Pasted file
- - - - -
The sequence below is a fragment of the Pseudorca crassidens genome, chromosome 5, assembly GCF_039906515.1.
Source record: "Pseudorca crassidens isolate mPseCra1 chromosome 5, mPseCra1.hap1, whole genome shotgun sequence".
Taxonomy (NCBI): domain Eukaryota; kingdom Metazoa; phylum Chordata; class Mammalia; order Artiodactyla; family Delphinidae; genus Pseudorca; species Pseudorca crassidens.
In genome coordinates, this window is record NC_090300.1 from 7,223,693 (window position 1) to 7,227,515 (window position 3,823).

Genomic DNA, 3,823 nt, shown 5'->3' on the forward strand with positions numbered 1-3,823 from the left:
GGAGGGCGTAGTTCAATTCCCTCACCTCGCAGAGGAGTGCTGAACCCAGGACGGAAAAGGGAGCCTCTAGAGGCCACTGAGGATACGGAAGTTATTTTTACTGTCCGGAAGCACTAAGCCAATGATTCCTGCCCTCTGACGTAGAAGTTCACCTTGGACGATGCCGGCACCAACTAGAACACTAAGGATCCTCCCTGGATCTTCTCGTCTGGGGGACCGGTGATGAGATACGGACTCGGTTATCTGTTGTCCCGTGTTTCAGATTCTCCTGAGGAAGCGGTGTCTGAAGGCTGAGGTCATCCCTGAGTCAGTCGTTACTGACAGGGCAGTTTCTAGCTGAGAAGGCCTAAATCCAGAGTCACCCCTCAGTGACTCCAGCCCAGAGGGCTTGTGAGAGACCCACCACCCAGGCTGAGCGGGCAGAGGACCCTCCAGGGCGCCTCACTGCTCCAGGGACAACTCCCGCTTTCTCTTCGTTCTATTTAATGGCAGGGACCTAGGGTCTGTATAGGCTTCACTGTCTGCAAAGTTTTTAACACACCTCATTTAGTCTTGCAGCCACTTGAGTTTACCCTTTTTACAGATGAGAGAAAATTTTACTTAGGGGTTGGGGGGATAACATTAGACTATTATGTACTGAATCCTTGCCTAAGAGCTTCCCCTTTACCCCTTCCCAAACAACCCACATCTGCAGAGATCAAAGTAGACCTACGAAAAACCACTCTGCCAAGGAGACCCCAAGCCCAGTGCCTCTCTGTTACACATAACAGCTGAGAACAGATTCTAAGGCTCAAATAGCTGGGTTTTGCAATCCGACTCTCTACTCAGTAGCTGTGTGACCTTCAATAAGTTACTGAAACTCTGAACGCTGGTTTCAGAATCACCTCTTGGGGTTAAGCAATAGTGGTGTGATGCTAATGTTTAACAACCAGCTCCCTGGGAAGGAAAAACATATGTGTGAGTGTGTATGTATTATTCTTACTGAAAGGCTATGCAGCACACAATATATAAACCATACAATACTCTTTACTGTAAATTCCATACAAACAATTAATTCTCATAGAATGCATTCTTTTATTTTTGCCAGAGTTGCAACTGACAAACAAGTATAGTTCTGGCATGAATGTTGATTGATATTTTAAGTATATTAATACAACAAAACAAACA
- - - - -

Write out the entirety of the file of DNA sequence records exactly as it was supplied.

The sequence below is a fragment of the Pseudorca crassidens genome, chromosome 5, assembly GCF_039906515.1.
Source record: "Pseudorca crassidens isolate mPseCra1 chromosome 5, mPseCra1.hap1, whole genome shotgun sequence".
Taxonomy (NCBI): domain Eukaryota; kingdom Metazoa; phylum Chordata; class Mammalia; order Artiodactyla; family Delphinidae; genus Pseudorca; species Pseudorca crassidens.
In genome coordinates, this window is record NC_090300.1 from 7,223,693 (window position 1) to 7,227,515 (window position 3,823).

Genomic DNA, 3,823 nt, shown 5'->3' on the forward strand with positions numbered 1-3,823 from the left:
GGAGGGCGTAGTTCAATTCCCTCACCTCGCAGAGGAGTGCTGAACCCAGGACGGAAAAGGGAGCCTCTAGAGGCCACTGAGGATACGGAAGTTATTTTTACTGTCCGGAAGCACTAAGCCAATGATTCCTGCCCTCTGACGTAGAAGTTCACCTTGGACGATGCCGGCACCAACTAGAACACTAAGGATCCTCCCTGGATCTTCTCGTCTGGGGGACCGGTGATGAGATACGGACTCGGTTATCTGTTGTCCCGTGTTTCAGATTCTCCTGAGGAAGCGGTGTCTGAAGGCTGAGGTCATCCCTGAGTCAGTCGTTACTGACAGGGCAGTTTCTAGCTGAGAAGGCCTAAATCCAGAGTCACCCCTCAGTGACTCCAGCCCAGAGGGCTTGTGAGAGACCCACCACCCAGGCTGAGCGGGCAGAGGACCCTCCAGGGCGCCTCACTGCTCCAGGGACAACTCCCGCTTTCTCTTCGTTCTATTTAATGGCAGGGACCTAGGGTCTGTATAGGCTTCACTGTCTGCAAAGTTTTTAACACACCTCATTTAGTCTTGCAGCCACTTGAGTTTACCCTTTTTACAGATGAGAGAAAATTTTACTTAGGGGTTGGGGGGATAACATTAGACTATTATGTACTGAATCCTTGCCTAAGAGCTTCCCCTTTACCCCTTCCCAAACAACCCACATCTGCAGAGATCAAAGTAGACCTACGAAAAACCACTCTGCCAAGGAGACCCCAAGCCCAGTGCCTCTCTGTTACACATAACAGCTGAGAACAGATTCTAAGGCTCAAATAGCTGGGTTTTGCAATCCGACTCTCTACTCAGTAGCTGTGTGACCTTCAATAAGTTACTGAAACTCTGAACGCTGGTTTCAGAATCACCTCTTGGGGTTAAGCAATAGTGGTGTGATGCTAATGTTTAACAACCAGCTCCCTGGGAAGGAAAAACATATGTGTGAGTGTGTATGTATTATTCTTACTGAAAGGCTATGCAGCACACAATATATAAACCATACAATACTCTTTACTGTAAATTCCATACAAACAATTAATTCTCATAGAATGCATTCTTTTATTTTTGCCAGAGTTGCAACTGACAAACAAGTATAGTTCTGGCATGAATGTTGATTGATATTTTAAGTATATTAATACAACAAAACAAACA